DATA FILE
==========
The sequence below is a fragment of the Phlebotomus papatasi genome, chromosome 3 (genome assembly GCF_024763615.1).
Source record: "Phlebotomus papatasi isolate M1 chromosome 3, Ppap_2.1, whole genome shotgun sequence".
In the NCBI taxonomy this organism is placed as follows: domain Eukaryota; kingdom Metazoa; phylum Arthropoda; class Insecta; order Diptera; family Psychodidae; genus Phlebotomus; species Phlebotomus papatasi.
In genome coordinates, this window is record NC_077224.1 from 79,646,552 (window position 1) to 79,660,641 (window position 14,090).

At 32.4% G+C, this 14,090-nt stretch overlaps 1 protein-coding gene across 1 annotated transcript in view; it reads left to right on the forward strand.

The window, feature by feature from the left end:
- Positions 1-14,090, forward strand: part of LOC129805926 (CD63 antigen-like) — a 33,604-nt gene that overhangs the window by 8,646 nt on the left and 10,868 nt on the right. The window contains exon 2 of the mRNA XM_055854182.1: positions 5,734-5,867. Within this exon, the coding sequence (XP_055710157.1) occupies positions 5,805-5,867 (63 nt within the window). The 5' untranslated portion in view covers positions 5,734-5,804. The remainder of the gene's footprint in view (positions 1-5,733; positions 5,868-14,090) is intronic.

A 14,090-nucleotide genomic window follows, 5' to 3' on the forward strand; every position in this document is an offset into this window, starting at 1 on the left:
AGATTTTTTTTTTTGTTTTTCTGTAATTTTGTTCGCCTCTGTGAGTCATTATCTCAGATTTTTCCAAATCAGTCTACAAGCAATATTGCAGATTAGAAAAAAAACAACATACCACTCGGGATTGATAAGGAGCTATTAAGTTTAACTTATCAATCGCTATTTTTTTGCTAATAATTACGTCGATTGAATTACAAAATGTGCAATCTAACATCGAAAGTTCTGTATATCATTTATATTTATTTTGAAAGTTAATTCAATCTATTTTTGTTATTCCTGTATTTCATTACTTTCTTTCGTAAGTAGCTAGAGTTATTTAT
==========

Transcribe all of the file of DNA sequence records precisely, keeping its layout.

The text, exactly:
The sequence below is a fragment of the Phlebotomus papatasi genome, chromosome 3 (genome assembly GCF_024763615.1).
Source record: "Phlebotomus papatasi isolate M1 chromosome 3, Ppap_2.1, whole genome shotgun sequence".
In the NCBI taxonomy this organism is placed as follows: domain Eukaryota; kingdom Metazoa; phylum Arthropoda; class Insecta; order Diptera; family Psychodidae; genus Phlebotomus; species Phlebotomus papatasi.
In genome coordinates, this window is record NC_077224.1 from 79,646,552 (window position 1) to 79,660,641 (window position 14,090).

At 32.4% G+C, this 14,090-nt stretch overlaps 1 protein-coding gene across 1 annotated transcript in view; it reads left to right on the forward strand.

The window, feature by feature from the left end:
- Positions 1-14,090, forward strand: part of LOC129805926 (CD63 antigen-like) — a 33,604-nt gene that overhangs the window by 8,646 nt on the left and 10,868 nt on the right. The window contains exon 2 of the mRNA XM_055854182.1: positions 5,734-5,867. Within this exon, the coding sequence (XP_055710157.1) occupies positions 5,805-5,867 (63 nt within the window). The 5' untranslated portion in view covers positions 5,734-5,804. The remainder of the gene's footprint in view (positions 1-5,733; positions 5,868-14,090) is intronic.

A 14,090-nucleotide genomic window follows, 5' to 3' on the forward strand; every position in this document is an offset into this window, starting at 1 on the left:
AGATTTTTTTTTTTGTTTTTCTGTAATTTTGTTCGCCTCTGTGAGTCATTATCTCAGATTTTTCCAAATCAGTCTACAAGCAATATTGCAGATTAGAAAAAAAACAACATACCACTCGGGATTGATAAGGAGCTATTAAGTTTAACTTATCAATCGCTATTTTTTTGCTAATAATTACGTCGATTGAATTACAAAATGTGCAATCTAACATCGAAAGTTCTGTATATCATTTATATTTATTTTGAAAGTTAATTCAATCTATTTTTGTTATTCCTGTATTTCATTACTTTCTTTCGTAAGTAGCTAGAGTTATTTAT